Marty Schmidt says:

    I’m halfway through Spirit of Fire, and it has me! Somehow I feel like his story in some way is related to my/our story. If the search for the presence of God was his deepest desire, then his love of the world of matter was always a contender for that top spot. The two jockey for Teilhard’s mind and heart early on, but in time they meld into one and the same. His engagement in China not only parallels my own time in Hong Kong, but also the influence of the ‘East’ on the ‘West,’ so ably told in the book American Veda. Those of us from Western Christian background experience Eastern religion in Western culture. Thomas Berry has said that he turned from a “theologian” to a “geologian”, as he came to see the spiritual message in matter. This book prophetically describes what an incarnational theology-geology of the future looks like. I’m taken by this material. Kathleen Duffy will probably be next.

  8. Kerry
    Kerry says:

    How wonderful that I found your website. More than 40 years ago I used to read and read struggle to understand Teilhard’s book The Divine Milieu and used it daily as a prayer focus. I remember the beauty of the words.
    Yes I will be following this journey with you with great delight.

  9. Barbara L. Marcel
    Barbara L. Marcel says:

    P.S. Does anyone know if Teilhard knew or knew of, Sri Aurobindo? Their visions are so similar!

  10. Barbara L. Marcel
    Barbara L. Marcel says:

    Really excited to be joining in this pursuit of Teilhard and his vision….Have read Ursula King, Kathleen Duffy, Ilia Delio et al.. King’s lecture on YouTube interesting and informative; Ilio Delio’s even more fiery and delighting. Dom Don Goergen, O.P. spirited talk on Teilhard (YouTube video by Teresa Schmidt) How privileged I feel to have access to such a broad enobling vision….and what responsibility to the whole of creation! Exciting to be alive in these evolving times! Yes! Thank you, Cynthia!

  11. Sandra Logan
    Sandra Logan says:

    Can’t wait to learn and go one this journey. Already ordered the first book. Thank you Cynthia !

  12. Carole Pentony
    Carole Pentony says:

    Cynthia and all, I’m honored to be with you in holding this space and participating in what evolves in our collective body-mind-heart-soul.

    With gratitude, love, joy, and wonder, from Houston.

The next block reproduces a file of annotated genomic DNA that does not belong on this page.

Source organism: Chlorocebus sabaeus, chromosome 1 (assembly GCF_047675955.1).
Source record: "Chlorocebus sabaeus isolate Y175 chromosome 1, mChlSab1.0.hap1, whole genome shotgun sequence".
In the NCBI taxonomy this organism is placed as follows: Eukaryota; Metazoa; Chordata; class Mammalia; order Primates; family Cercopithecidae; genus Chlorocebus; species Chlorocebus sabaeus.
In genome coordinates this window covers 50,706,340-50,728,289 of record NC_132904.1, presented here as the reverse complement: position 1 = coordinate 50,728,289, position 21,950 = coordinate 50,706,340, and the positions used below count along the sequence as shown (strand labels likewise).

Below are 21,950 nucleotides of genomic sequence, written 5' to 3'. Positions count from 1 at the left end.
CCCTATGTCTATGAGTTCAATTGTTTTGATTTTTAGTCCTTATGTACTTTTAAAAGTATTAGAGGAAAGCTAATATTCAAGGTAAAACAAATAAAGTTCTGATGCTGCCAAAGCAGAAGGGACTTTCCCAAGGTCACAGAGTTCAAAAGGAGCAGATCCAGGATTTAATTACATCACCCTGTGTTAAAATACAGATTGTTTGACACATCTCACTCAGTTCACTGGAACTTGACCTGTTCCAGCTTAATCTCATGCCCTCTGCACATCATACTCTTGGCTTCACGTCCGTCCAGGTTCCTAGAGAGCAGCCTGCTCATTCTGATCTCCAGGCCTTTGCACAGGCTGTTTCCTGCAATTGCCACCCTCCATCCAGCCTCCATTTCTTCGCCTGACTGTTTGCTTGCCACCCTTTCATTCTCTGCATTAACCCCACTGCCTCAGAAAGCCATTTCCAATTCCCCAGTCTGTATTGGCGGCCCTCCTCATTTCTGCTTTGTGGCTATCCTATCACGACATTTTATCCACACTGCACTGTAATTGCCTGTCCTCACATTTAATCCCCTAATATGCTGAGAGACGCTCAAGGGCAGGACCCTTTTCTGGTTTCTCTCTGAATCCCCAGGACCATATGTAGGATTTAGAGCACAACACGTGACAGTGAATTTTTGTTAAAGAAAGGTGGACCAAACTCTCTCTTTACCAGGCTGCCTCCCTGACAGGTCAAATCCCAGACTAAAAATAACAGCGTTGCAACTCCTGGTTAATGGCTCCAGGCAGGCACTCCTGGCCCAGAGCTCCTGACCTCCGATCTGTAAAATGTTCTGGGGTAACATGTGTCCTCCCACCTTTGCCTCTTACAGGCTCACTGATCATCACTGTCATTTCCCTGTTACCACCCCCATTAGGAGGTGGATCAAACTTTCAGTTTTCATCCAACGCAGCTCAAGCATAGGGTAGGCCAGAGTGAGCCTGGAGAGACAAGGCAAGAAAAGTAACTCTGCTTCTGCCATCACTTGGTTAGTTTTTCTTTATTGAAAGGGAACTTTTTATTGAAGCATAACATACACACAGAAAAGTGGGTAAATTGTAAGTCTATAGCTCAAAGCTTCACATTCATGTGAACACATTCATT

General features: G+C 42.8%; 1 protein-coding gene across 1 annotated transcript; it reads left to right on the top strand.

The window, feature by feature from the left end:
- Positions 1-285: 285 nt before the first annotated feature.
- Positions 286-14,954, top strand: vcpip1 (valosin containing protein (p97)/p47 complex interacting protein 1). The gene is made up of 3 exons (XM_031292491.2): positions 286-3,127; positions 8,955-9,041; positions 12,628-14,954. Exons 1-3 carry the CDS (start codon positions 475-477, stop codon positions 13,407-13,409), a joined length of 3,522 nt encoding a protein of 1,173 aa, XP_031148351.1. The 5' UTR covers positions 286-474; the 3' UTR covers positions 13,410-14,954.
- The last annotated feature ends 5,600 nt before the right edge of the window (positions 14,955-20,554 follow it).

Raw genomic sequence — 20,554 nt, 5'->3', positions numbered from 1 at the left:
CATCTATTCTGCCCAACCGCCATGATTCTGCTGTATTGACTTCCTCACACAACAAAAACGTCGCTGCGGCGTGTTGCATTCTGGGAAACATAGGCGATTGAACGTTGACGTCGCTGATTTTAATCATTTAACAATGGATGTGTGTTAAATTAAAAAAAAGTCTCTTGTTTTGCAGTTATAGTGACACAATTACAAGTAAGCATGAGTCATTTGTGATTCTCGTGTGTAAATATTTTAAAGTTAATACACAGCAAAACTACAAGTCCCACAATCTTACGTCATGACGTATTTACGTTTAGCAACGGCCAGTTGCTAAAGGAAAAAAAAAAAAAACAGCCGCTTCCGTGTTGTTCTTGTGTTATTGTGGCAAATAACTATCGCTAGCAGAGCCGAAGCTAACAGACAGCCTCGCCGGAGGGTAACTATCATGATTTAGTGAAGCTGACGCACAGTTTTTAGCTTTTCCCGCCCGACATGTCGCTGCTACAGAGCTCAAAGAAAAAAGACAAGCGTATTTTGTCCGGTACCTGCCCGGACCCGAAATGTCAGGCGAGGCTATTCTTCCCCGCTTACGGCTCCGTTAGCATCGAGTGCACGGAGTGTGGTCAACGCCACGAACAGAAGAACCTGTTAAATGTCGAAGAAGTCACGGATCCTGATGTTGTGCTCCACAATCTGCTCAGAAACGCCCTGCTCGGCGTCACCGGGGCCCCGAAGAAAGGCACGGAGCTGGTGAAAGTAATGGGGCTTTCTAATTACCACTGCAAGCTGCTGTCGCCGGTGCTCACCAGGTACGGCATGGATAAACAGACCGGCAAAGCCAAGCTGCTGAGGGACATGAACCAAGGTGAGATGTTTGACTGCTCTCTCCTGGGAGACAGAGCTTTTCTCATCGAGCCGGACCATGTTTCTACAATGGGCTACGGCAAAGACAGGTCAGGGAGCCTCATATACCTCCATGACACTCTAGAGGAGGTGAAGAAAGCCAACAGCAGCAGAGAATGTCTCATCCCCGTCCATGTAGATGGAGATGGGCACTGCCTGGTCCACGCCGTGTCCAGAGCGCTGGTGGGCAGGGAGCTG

13. Genny Genevich
    Genny Genevich says:

    Being immersed in the journey of “conscious evolution” and “the divine human”, this path has led me INTO
    the life and works of Teilhard de Chardin.
    His visionary teachings and commentary on creation, the divinization of matter, the “Christification” of the Earth, the Omega Point, etc. continue to move my being at deeper and deeper levels.

    What a delight to find Cynthia’s “Launching the Year of Teilhard” … and YES! … I accept this challenge and join in the collective field with all of you as we seek “to see” with the eyes and heart of this profound mystic and prophet, Teilhard de Chardin.

    Thank you, Cynthia, for opening the way …

  14. Joan Fothergill
    Joan Fothergill says:

    Yes, Yes, Yes!

    And when we grow faint of heart…

    “Explain to them…the greatness of the current of which they are part. Make them feel the immense weight of committed efforts for which they are responsible. Compel them to see themselves as conscious elements in the complete mass of beings, inheritors of a labour as old as the world, and charged with transmitting the accumulated capital to all those who are to come. Then, at the same time, you will have overcome their tendency to inertia and disorder, and shown them what they perhaps worshiped without giving it a name.
    For this is the supreme purpose for the present human phase of terrestrial history; that the normal crisis which has struck us shall be compensated by the renewal and growth of our beings, in the double form of a necessity and an attraction, of a divine pressure emanating from the Absolute.”
    Teilhard de Chardin The Vision of the Past (translated by J.M.Cohen, 1966, p77)

    So let’s gather ourselves and give it all we’ve got. So glad to be doing this together(very Teihardian!)

    ps. Most of Teilhard’s work is available online at archive.org
    pps Cynthia, you’re something else!
    ppps. Posted per Cynthia’s request